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Ukraine has seen a drastic shift in its foreign policies two times in the past seven years. Just after the Orange revolution in the year 2005, a pro western government was setup in the country. Ukraine, a former soviet republic began to see its future with the western countries. Russian military bases and submarines were pushed back to Russia.
Ukraine’s pro western stance always irked the big giant. Russia started to see Ukraine’s will to join EU and NATO as a threat and a plan of America to place NATO on its western border. Vladimir Putin once said that if America plans to setup its missile shield in Ukraine, then it would consider placing missiles in Kalingrad (Russian territory in west Europe).
While the west was more than willing to bring Ukraine in EU and NATO, US kept the membership of NATO for Ukraine on hold. Just after the Orange revolution, Victor Yushchenko’s government was seen as a new big change in the region. Democracy was successful.
As on 2004, 40% of Ukrainians were against joining NATO and 30% were in favour, the rest were uncertain. But the change didn’s want to stay for long, the new Ukrainian government came under various scanners for corruption and bad politics. Due to this and bad foreign policy Yushchenko had lost his popularity, leading to the victory of Victor Yanukovuch in the 2010 elections.
According to the FOM-Ukraine pollster, in April 2009, 57% of Ukrainians were against joining the alliance, while 21% were in favor. A Gallup poll conducted in October 2008 showed that 45% of Ukrainians associated NATO as a threat to their country, while only 15% associated it with protection. A November 2009 poll by Ukrainian Project System relieved 40.1% of Ukrainians polled said the Collective Security Treaty Organization (CSTO) with Russia was the best global security group for Ukraine to be apart of, more than 36% of the respondents of the poll said that Ukraine should remain neutral and only 12.5% supported Ukraine’s accession to NATO. A 2009 Gallup poll showed that 40% of Ukrainian adults associate NATO with “Threat” and 17% with “Protection”.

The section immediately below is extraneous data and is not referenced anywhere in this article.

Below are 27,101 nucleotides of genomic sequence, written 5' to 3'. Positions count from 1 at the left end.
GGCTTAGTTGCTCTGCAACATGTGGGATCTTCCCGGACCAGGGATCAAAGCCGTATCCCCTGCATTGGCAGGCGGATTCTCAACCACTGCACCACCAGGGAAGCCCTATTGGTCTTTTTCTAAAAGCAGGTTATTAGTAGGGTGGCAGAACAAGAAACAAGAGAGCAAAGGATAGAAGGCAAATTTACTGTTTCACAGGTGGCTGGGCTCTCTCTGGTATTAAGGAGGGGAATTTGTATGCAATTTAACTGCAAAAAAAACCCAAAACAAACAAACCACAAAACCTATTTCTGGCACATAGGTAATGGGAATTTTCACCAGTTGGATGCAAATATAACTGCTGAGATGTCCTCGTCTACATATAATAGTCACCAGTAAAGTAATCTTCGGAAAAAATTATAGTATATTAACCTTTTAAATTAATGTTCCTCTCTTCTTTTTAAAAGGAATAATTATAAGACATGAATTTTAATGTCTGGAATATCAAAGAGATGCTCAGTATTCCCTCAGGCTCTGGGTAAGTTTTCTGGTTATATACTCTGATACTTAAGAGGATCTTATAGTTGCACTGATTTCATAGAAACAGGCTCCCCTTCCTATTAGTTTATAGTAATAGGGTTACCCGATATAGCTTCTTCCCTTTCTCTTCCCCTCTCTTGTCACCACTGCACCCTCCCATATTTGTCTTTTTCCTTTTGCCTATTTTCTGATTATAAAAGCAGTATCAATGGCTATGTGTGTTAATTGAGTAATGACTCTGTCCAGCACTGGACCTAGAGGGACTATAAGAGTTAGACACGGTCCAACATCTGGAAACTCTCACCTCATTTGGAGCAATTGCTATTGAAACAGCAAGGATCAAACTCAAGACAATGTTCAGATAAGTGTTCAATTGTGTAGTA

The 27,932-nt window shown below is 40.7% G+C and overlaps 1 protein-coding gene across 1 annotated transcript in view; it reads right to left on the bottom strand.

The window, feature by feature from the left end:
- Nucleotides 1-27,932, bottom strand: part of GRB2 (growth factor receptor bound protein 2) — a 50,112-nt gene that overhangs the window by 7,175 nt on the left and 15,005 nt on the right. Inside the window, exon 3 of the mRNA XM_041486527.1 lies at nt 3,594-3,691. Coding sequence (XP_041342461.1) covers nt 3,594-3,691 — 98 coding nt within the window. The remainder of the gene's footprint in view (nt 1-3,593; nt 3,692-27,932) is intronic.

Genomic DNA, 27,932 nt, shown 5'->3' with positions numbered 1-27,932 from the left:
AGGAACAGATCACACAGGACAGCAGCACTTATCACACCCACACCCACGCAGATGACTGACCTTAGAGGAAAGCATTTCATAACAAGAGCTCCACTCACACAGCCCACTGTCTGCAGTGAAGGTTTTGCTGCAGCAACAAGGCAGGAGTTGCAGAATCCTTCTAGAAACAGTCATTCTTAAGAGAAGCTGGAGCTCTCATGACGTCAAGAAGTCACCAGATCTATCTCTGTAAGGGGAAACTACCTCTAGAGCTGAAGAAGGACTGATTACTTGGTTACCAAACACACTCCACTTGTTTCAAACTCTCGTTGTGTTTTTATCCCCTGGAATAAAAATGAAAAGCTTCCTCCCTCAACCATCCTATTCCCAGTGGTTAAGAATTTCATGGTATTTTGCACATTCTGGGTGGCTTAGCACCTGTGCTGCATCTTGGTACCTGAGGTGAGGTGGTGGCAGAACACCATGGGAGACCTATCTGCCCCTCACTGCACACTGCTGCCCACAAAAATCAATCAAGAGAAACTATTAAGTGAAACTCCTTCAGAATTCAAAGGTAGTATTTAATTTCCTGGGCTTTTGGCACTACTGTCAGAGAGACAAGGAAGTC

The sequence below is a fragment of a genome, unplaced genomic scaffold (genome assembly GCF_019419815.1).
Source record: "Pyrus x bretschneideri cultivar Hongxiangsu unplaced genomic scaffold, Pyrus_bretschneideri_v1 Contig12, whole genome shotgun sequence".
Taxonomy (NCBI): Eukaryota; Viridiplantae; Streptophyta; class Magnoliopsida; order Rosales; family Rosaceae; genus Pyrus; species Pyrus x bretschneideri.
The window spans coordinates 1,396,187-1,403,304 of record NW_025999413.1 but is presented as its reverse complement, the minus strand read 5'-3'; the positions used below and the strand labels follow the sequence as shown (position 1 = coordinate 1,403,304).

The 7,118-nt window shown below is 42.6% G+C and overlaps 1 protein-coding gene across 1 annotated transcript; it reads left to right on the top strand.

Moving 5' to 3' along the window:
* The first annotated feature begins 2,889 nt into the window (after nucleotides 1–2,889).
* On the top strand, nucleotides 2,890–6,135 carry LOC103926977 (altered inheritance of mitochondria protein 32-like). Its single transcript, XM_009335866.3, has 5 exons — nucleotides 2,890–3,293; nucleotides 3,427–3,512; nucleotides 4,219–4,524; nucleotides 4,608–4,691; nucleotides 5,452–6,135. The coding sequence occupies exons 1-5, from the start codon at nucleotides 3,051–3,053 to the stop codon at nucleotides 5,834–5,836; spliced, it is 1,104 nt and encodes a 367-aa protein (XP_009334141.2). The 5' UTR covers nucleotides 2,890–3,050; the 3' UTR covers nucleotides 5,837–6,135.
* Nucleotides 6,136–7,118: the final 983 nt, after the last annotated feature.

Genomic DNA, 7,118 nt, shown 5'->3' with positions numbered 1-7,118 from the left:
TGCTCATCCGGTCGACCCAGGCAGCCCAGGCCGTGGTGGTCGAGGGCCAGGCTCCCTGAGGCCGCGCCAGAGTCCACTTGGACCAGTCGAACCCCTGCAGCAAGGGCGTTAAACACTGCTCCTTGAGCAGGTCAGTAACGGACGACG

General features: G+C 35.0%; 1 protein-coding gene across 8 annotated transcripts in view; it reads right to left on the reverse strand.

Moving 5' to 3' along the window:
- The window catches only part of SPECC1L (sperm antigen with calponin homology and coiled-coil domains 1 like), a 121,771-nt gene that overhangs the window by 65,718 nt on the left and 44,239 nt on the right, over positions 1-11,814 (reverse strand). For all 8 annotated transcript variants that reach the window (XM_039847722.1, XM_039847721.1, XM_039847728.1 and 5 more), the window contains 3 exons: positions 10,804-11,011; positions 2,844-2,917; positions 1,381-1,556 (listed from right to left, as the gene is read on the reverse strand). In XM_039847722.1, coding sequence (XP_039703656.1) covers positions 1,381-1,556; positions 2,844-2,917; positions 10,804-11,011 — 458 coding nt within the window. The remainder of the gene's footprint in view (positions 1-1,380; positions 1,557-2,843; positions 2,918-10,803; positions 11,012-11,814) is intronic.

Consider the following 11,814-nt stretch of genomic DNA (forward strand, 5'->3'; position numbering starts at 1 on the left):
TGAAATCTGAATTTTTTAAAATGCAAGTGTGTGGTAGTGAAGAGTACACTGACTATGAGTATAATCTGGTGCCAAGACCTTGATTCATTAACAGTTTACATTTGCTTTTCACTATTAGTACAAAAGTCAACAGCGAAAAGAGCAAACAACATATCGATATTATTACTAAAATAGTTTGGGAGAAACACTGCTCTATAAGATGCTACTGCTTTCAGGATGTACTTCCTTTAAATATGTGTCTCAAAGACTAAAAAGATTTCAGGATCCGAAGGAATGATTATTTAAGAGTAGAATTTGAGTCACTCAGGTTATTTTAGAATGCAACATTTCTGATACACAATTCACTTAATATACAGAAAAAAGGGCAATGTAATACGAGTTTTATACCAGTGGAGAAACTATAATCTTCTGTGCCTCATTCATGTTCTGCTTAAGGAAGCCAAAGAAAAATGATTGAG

Yanukovych’s pro Russian stance worried west to an extent. As soon as he came to power, relations with Russia were repaired. He withdrew the application of Ukraine to join NATO, saying the relations between Ukraine and NATO are really cooperating and supporting and so there is no urgency to join the group.
The plan of NATO to reach the western border of Russia failed, Russian submarines re-entered Ukrainian waters and in turn Russia started providing gas in subsidized rates.
Now it is time for Ukraine to think which way to choose, “One side is pulling us toward imperial, Asiatic politics, the other toward democratic values,” former President Viktor Yushchenko told TIME on Wednesday, 19th Oct 2011. Terming it as Ukraine’s internal affair, Russia believes it can pull Ukraine into its trade sphere.
Some events which took place recently communicates Ukraine is tilting its policies towards Russia. As the seven years long jail term was handed over to former Prime Minister Yulia Tymoshenko, Russia announced cheap gas to Ukraine. Just after this incident, the European Union cancelled Yanukovych’s visit to Brussels, raising doubts on the planned deal on free trade and political cooperation.
Time will tell Ukraine’s destination. But having an old giant friend in the backyard and cheap gas, Ukraine might like to go with Russia, but it is very difficult to say. What do you think?